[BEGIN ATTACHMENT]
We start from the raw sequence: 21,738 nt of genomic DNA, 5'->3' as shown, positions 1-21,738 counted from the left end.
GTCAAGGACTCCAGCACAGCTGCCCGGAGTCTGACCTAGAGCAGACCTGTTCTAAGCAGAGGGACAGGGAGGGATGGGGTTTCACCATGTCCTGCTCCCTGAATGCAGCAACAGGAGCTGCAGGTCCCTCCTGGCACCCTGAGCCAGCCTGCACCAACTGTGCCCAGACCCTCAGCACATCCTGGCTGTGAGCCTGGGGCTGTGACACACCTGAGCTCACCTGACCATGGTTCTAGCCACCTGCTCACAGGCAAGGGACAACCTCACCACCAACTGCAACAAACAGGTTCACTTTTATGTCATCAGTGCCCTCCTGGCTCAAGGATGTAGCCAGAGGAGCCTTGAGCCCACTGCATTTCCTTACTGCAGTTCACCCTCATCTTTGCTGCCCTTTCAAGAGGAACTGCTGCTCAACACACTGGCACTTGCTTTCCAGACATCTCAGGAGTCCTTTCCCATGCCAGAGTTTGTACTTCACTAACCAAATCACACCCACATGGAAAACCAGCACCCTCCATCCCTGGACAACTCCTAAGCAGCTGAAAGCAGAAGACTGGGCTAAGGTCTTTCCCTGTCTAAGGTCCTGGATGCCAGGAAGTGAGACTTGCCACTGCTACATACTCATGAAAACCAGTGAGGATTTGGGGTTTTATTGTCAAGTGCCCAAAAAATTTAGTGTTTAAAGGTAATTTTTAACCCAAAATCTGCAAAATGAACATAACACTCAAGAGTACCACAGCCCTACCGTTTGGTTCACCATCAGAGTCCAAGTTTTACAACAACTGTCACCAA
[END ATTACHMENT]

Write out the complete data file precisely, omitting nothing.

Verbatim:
We start from the raw sequence: 21,738 nt of genomic DNA, 5'->3' as shown, positions 1-21,738 counted from the left end.
GTCAAGGACTCCAGCACAGCTGCCCGGAGTCTGACCTAGAGCAGACCTGTTCTAAGCAGAGGGACAGGGAGGGATGGGGTTTCACCATGTCCTGCTCCCTGAATGCAGCAACAGGAGCTGCAGGTCCCTCCTGGCACCCTGAGCCAGCCTGCACCAACTGTGCCCAGACCCTCAGCACATCCTGGCTGTGAGCCTGGGGCTGTGACACACCTGAGCTCACCTGACCATGGTTCTAGCCACCTGCTCACAGGCAAGGGACAACCTCACCACCAACTGCAACAAACAGGTTCACTTTTATGTCATCAGTGCCCTCCTGGCTCAAGGATGTAGCCAGAGGAGCCTTGAGCCCACTGCATTTCCTTACTGCAGTTCACCCTCATCTTTGCTGCCCTTTCAAGAGGAACTGCTGCTCAACACACTGGCACTTGCTTTCCAGACATCTCAGGAGTCCTTTCCCATGCCAGAGTTTGTACTTCACTAACCAAATCACACCCACATGGAAAACCAGCACCCTCCATCCCTGGACAACTCCTAAGCAGCTGAAAGCAGAAGACTGGGCTAAGGTCTTTCCCTGTCTAAGGTCCTGGATGCCAGGAAGTGAGACTTGCCACTGCTACATACTCATGAAAACCAGTGAGGATTTGGGGTTTTATTGTCAAGTGCCCAAAAAATTTAGTGTTTAAAGGTAATTTTTAACCCAAAATCTGCAAAATGAACATAACACTCAAGAGTACCACAGCCCTACCGTTTGGTTCACCATCAGAGTCCAAGTTTTACAACAACTGTCACCAA